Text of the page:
Julia Ducournau's Raw focuses on the awkward elements of starting a new college far from home. You know, loneliness, homesickness, regret-filled hookups, and of course, cannibalism. Not for the squeamish, Raw follows vegetarian Justine (Garance Marillier), who goes off to veterinarian school only to have the experience awaken something new inside her: an uncontrollable urge for human flesh. If you believe the hype for this film, audiences watching it on the festival circuit actually fainted from all the nastiness on display here. I don't know if I buy that, especially since the film really isn't that explicit in its cannibalism moments. Either way, this is a stunning film, and an incredible feature directorial debut from Ducournau, who should be given more money to make more movies ASAP.

For fans of: Ravenous, We Are What We Are, Trouble Every Day, bite marks.

6. The Machinist

Now Streaming on Amazon Prime Video

If you prefer your horror to be of the slow-burn variety, check out The Machinist, a moody guilt trip from Session 9 director Brad Anderson. This is the film that made Christian Bale lose a staggering amount of weight, resulting in an almost skeleton appearance. Bale is a loner suffering from insomnia slowly descending into paranoia as bad things seem to keep happening around him. This is an unnerving, creepy film, with Bale giving one of the best performances of his career. Be warned, though: if you're looking for something quick paced with a lot of jump scares, this ain't your film.

For fans of: Session 9, Memento, Insomnia, Christian Bale's ribcage.

7. Inferno

Now Streaming on Shudder

Suspiria may be one of Dario Argento's more renowned movies, but I actually prefer it's sort-of sequel, Inferno, more. Centered around an apartment building that may be a gateway to hell, Inferno is one of the most gorgeous looking horror movies ever made, rich in vibrant, stunning colors that will take your breath away. I fully contend that not everything here makes a lot of sense, but it almost doesn't matter. It's like a dream in that regard – things are extremely vivid yet don't make a lick of sense. All that matters, though, is that you go along for the ride. Haunting and strange, Inferno is a horror movie that lingers in your memory long after you've seen it.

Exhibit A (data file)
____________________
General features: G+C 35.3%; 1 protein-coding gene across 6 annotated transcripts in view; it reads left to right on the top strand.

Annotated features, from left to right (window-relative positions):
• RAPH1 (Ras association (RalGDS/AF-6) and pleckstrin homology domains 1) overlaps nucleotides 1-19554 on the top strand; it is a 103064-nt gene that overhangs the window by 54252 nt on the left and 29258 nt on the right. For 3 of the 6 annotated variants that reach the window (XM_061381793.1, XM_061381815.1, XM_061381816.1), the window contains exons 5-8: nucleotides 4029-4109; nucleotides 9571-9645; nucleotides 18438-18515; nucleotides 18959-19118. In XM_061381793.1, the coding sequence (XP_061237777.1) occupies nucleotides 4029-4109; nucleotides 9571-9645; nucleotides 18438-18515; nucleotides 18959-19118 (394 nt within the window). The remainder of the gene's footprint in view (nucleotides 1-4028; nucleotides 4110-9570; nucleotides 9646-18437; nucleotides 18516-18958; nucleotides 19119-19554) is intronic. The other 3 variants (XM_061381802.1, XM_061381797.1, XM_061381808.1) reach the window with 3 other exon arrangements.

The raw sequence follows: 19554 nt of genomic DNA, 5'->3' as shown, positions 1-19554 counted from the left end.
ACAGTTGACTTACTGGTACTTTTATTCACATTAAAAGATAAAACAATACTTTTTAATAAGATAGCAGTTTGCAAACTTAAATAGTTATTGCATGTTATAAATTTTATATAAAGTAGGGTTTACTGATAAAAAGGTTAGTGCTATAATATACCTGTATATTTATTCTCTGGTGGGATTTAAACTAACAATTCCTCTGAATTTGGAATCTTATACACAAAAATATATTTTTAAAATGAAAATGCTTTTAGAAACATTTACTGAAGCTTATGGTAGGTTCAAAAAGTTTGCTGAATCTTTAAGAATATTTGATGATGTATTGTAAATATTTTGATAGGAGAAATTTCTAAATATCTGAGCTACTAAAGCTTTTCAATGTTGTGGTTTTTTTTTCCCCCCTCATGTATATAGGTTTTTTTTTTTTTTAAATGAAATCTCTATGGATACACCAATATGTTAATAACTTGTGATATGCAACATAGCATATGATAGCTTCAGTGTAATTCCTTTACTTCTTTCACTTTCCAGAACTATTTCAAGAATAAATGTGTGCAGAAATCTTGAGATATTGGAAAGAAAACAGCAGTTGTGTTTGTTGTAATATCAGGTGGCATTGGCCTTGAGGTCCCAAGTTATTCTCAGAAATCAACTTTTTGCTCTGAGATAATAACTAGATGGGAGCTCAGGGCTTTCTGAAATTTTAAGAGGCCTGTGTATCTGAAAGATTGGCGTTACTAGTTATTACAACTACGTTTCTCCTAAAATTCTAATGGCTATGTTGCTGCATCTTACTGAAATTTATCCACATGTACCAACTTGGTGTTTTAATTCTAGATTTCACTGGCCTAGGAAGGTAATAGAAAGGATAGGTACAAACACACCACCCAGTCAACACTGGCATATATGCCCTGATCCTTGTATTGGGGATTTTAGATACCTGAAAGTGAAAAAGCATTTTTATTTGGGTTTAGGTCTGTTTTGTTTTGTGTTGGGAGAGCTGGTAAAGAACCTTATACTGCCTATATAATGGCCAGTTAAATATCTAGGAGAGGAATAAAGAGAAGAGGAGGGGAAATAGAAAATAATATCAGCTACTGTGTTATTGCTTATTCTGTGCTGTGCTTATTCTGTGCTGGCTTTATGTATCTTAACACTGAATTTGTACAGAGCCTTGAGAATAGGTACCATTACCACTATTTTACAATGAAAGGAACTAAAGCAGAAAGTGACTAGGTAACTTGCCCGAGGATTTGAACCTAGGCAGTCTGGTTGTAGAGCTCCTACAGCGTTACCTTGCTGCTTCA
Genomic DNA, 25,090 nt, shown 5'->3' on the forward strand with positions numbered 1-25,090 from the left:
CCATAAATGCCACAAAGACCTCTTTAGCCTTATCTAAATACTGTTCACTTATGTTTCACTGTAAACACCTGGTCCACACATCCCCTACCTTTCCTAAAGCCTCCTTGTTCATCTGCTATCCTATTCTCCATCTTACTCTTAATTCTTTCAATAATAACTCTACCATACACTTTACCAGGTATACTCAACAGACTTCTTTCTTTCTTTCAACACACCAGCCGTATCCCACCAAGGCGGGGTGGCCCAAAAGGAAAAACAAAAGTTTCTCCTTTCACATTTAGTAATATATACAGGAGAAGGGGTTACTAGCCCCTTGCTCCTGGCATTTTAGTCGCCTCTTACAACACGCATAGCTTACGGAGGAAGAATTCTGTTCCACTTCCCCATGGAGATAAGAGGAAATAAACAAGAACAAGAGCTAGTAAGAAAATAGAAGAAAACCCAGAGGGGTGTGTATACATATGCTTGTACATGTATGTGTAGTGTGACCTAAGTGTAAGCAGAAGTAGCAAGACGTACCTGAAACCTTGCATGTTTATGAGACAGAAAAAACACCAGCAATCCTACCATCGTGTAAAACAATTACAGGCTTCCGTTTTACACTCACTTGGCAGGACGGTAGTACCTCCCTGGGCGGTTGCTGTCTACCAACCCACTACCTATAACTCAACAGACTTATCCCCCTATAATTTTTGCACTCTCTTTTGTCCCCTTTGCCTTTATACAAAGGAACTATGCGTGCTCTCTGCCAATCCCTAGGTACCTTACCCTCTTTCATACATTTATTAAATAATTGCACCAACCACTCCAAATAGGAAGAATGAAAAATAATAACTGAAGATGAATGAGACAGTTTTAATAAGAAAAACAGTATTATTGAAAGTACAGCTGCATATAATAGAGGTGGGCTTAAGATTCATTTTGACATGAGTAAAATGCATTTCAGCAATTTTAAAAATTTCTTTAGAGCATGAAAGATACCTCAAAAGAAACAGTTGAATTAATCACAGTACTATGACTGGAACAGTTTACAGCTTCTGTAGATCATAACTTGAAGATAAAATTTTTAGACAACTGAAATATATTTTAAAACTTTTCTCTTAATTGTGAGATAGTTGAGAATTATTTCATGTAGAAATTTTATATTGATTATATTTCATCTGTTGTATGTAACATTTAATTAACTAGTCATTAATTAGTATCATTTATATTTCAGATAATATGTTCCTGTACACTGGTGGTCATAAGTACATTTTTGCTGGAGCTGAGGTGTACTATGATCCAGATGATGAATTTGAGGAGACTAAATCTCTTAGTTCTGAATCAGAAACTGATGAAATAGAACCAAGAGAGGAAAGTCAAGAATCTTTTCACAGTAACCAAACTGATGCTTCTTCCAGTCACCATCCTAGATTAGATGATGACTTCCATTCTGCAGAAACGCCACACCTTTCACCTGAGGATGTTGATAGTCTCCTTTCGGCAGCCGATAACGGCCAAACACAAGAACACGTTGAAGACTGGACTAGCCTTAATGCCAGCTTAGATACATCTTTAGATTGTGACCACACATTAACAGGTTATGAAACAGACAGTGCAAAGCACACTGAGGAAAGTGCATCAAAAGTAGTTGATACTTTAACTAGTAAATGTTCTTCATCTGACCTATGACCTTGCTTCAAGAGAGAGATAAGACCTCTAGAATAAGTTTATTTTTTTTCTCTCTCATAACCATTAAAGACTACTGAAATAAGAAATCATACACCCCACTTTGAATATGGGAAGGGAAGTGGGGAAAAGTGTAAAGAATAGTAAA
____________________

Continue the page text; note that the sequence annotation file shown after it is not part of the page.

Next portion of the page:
For fans of: Suspiria, Deep Red, Rosemary's Baby, the colors red and blue.

8. The Last Winter

Now Streaming on FilmStruck

Indie horror legend Larry Fessenden helms this environmental horror flick which finds a team of oil workers (including Ron Perlman, James LeGros and Connie Britton) secluded in the Arctic suddenly dealing with potentially supernatural forces. Some may find the premise here to be a bit heavy-handed, but I think it works., At the very least, Fessenden has a knack for portraying surreal, unnerving situations that go off into directions you wouldn't expect. Think of The Last Winter as a global warming horror movie, but a very low-key one (in other words, this isn't Geostorm). Eerie and sometimes impenetrable, The Last Winter contains some genuinely scary moments that will work their way under your skin.

For fans of: The Birds, The Thing, 30 Days of Night, Ron Perlman yelling at people.

9. The Disappearance of Alice Creed

Now Streaming on Hulu

If you need a break from straight-up horror but still want something disturbing, you can't go wrong with this underseen 2009 British thriller from director J Blakeson. Gemma Arterton is the daughter of a very wealthy man who finds herself kidnapped and held for ransom by two seemingly well-prepared men (Martin Compston and Eddie Marsan). What seems like a typical kidnapping drama becomes much, much more, as Blakeson's script reveals one shocking twist after another. Just when you think you have this film figured out, a brand new twist presents itself and pulls the rug out from under you. The Disappearance of Alice Creed is meticulously crafted and often incredibly intense, with three great performances. Why this film wasn't more of a hit, I'll never know.

For fans of: Prisoners, Byzantium, Dead Man's Shoes, gorgeous and sad violin soundtracks.  

10. Long Shot

Now Streaming on Netflix

Long Shot is not a horror movie. In fact, it's a documentary, and a short one at that – only 40 minutes. But there's a truly scary premise at its heart: what if you found yourself arrested for a murder you didn't commit, with almost all the cards are stacked against you? That's exactly what happened to Juan Catalan, who found himself facing trial for the murder of a teenage girl. There was almost nothing that could exonerate Catalan, until the most unlikeliest of alibis presented itself: a taping of the HBO series Curb Your Enthusiasm. Long Shot breezes by, to the point where you'll find yourself wishing it was longer. This may seem like another Netflix true crime doc like Making A Murderer, but the story is more uplifting than that, with some genuinely emotional moments. On top of all that, an appearance from Curb star Larry David makes the entire film surreal.

For fans of: Curb Your Enthusiasm, The Jinx, Larry David telling stories.